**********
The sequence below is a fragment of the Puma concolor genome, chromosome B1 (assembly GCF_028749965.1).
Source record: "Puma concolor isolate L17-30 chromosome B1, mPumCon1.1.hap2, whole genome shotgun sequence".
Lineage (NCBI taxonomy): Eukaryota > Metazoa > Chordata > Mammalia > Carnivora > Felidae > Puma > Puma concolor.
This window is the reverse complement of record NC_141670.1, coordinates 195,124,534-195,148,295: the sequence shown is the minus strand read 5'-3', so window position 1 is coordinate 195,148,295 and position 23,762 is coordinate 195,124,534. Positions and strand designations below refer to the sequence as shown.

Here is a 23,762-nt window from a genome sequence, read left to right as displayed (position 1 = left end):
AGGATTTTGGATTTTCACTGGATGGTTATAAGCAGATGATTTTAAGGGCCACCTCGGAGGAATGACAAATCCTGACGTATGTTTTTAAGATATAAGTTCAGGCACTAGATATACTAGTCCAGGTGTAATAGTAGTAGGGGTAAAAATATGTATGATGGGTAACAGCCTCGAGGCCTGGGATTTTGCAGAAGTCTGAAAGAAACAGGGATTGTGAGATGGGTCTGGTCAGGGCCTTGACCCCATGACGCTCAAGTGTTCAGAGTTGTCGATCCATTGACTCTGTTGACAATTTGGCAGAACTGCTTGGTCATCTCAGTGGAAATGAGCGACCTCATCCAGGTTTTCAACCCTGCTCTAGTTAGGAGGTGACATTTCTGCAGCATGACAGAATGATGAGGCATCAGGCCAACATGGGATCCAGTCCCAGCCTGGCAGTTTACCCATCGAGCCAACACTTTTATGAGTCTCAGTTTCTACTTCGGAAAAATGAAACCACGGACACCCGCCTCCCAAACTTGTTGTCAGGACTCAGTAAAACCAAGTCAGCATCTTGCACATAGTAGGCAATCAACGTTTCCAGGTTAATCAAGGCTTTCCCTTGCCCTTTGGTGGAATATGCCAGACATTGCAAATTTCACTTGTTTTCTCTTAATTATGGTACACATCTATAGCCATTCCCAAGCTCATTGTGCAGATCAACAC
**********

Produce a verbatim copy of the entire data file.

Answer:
The sequence below is a fragment of the Puma concolor genome, chromosome B1 (assembly GCF_028749965.1).
Source record: "Puma concolor isolate L17-30 chromosome B1, mPumCon1.1.hap2, whole genome shotgun sequence".
Lineage (NCBI taxonomy): Eukaryota > Metazoa > Chordata > Mammalia > Carnivora > Felidae > Puma > Puma concolor.
This window is the reverse complement of record NC_141670.1, coordinates 195,124,534-195,148,295: the sequence shown is the minus strand read 5'-3', so window position 1 is coordinate 195,148,295 and position 23,762 is coordinate 195,124,534. Positions and strand designations below refer to the sequence as shown.

Here is a 23,762-nt window from a genome sequence, read left to right as displayed (position 1 = left end):
AGGATTTTGGATTTTCACTGGATGGTTATAAGCAGATGATTTTAAGGGCCACCTCGGAGGAATGACAAATCCTGACGTATGTTTTTAAGATATAAGTTCAGGCACTAGATATACTAGTCCAGGTGTAATAGTAGTAGGGGTAAAAATATGTATGATGGGTAACAGCCTCGAGGCCTGGGATTTTGCAGAAGTCTGAAAGAAACAGGGATTGTGAGATGGGTCTGGTCAGGGCCTTGACCCCATGACGCTCAAGTGTTCAGAGTTGTCGATCCATTGACTCTGTTGACAATTTGGCAGAACTGCTTGGTCATCTCAGTGGAAATGAGCGACCTCATCCAGGTTTTCAACCCTGCTCTAGTTAGGAGGTGACATTTCTGCAGCATGACAGAATGATGAGGCATCAGGCCAACATGGGATCCAGTCCCAGCCTGGCAGTTTACCCATCGAGCCAACACTTTTATGAGTCTCAGTTTCTACTTCGGAAAAATGAAACCACGGACACCCGCCTCCCAAACTTGTTGTCAGGACTCAGTAAAACCAAGTCAGCATCTTGCACATAGTAGGCAATCAACGTTTCCAGGTTAATCAAGGCTTTCCCTTGCCCTTTGGTGGAATATGCCAGACATTGCAAATTTCACTTGTTTTCTCTTAATTATGGTACACATCTATAGCCATTCCCAAGCTCATTGTGCAGATCAACAC